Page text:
25. To minimize nocturnal fasting time, an early breakfast and/or late evening snack should be recommended.
26. In ambulatory patients with cirrhosis and children with cirrhosis/end-stage liver disease who do not meet
dietary intake requirements with oral intake, enteral nutritional supplementation may be considered to
achieve targets.
27. Percutaneous gastrostomy tubes should not be placed in patients with cirrhosis and ascites.
28. If medically required, weight loss should be undertaken under the supervision of a multidisciplinary team.
28a. Particular caution should be applied to prescribing weight loss in a patient with decompensated
28b. Intake of target protein and physical activity are required to reduce the loss of muscle contractile
function and muscle mass that can occur with weight loss.
29. All hospitalized patients with cirrhosis should receive formal consultation with a registered dietician within 24
hours of admission or, if not available, then assessment for malnutrition using the Royal Free Hospital-
Nutrition Prioritizing Tool.
30. Strategies to minimize this fasting period or frequency of NPO orders (e.g., pre-bedtime snack; early morning
snack if the procedure will be in the late afternoon; consider advancing diet rapidly when there is no indication
for NPO status) should be implemented.
31. Oral nutritional supplementation is the first-line therapy for hospitalized patients with cirrhosis who are
unable to meet energy needs via volitional intake alone.
32. In hospitalized patients with cirrhosis who are unable to meet energy needs with volitional intake and oral
nutritional supplementation, enteral nutritional supplementation should be considered to achieve targets.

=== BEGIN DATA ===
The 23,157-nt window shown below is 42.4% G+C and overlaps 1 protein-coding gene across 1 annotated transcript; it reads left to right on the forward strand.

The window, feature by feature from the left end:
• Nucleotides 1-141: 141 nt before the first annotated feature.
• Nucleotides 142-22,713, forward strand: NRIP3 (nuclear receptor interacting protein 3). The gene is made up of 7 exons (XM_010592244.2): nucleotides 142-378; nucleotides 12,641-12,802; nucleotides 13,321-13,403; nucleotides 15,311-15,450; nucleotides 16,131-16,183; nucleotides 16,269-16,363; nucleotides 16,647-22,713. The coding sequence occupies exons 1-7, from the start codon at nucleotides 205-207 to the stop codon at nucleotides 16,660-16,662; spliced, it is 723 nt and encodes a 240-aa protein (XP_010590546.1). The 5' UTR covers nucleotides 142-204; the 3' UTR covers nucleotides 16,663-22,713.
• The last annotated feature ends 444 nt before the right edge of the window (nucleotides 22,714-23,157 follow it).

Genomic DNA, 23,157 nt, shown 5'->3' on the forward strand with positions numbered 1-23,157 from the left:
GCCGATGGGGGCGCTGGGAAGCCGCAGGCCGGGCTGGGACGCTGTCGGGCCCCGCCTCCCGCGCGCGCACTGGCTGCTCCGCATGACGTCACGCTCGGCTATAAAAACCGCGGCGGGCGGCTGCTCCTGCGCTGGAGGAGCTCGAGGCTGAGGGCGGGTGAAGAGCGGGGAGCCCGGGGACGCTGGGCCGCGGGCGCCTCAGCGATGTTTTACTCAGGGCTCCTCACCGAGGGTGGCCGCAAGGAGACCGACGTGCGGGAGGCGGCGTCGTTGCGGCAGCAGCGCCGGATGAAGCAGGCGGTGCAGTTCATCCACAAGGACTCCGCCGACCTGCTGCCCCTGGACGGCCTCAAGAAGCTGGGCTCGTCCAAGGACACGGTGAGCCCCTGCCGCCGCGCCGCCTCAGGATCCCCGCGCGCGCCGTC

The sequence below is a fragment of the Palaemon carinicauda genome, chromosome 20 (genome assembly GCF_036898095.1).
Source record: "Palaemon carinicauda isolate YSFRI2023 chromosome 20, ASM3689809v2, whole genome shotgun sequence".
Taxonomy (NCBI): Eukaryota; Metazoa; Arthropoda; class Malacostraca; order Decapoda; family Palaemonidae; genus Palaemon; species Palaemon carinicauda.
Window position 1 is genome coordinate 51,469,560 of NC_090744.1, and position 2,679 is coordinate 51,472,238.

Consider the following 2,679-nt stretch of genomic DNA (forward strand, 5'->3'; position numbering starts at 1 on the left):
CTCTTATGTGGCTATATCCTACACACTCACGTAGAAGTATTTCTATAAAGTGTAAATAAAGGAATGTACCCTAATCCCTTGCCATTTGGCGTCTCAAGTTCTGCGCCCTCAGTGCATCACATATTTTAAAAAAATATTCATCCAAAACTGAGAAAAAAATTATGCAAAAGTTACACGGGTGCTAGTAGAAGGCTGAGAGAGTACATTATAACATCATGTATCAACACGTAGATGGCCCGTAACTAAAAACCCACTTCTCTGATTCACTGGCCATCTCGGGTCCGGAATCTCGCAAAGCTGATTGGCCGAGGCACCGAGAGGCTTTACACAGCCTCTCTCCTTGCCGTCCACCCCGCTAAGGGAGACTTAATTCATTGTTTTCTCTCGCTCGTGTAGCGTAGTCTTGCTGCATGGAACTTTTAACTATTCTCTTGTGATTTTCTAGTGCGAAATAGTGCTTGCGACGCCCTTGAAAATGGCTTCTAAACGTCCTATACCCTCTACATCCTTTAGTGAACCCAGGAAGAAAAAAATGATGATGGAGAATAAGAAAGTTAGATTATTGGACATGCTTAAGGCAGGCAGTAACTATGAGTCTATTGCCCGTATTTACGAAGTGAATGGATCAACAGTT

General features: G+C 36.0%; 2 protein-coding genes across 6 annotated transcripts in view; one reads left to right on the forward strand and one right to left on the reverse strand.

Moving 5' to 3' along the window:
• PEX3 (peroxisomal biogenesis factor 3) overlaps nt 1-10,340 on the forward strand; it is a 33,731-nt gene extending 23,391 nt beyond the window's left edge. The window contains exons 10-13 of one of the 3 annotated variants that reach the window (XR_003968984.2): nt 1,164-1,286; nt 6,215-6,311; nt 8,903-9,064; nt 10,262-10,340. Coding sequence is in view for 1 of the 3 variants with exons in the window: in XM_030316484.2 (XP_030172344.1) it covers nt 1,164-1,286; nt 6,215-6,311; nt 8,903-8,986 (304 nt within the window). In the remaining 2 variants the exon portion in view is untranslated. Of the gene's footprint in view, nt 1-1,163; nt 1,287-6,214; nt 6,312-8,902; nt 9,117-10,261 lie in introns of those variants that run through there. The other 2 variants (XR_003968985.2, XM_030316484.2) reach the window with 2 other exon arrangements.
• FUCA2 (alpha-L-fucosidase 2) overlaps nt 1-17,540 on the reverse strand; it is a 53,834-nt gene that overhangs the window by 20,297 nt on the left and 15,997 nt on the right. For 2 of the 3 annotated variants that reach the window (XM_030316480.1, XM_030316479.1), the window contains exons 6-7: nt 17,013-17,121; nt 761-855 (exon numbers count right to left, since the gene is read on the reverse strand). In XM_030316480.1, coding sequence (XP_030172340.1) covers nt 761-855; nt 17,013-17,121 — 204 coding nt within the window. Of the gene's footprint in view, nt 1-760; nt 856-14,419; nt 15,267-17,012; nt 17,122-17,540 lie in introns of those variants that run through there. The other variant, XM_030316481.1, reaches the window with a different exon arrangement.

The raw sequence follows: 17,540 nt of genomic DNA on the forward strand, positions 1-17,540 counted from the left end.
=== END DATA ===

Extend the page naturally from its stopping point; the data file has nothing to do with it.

32a. Precautions should be taken to reduce risk of aspiration and development of hyperglycemia.
32b. The presence of esophageal varices is not an absolute contraindication to placement of an enteric
feeding tube, but close monitoring is warranted for signs of rebleeding if enteric tube is required
after recent banding of esophageal varices.
32c. Parenteral nutritional should be reserved for patients with cirrhosis who are intolerant to enteral
nutrition and unable meet dietary intake requirements via oral intake alone.
33. In patients who are critically ill with cirrhosis, a higher protein target of 1.2-2.0 g/kg ideal body weight per day
is recommended.
34. In hospitalized patients with decompensated cirrhosis, parenteral nutritional support should be considered in
patients who are unable to meet nutritional requirements through oral intake alone and are unable to receive
enteral nutritional support.
35. Micronutrient deficiencies should be assessed at least annually, repleted if deficient, and reassessed after
36. Physical activity–based interventions are recommended to improve muscle contractile function and muscle
mass in patients with cirrhosis.
37. The three components to activity-based interventions in patients with cirrhosis should include 1) assessing
and reassessing frailty and/or sarcopenia using standardized tools, 2) recommending a combination of
aerobic and resistance exercises, and 3) tailoring recommendations based on assessments
38. In men with cirrhosis who may be candidates for testosterone therapy, testosterone levels should be checked
at baseline.
39. Testosterone replacement may be considered in select men with low testosterone to improve muscle mass.
39a. Relative contraindications to use of testosterone include a history of HCC, other malignancy, or



Malnutrition, Frailty, and Sarcopenia in Patients With Cirrhosis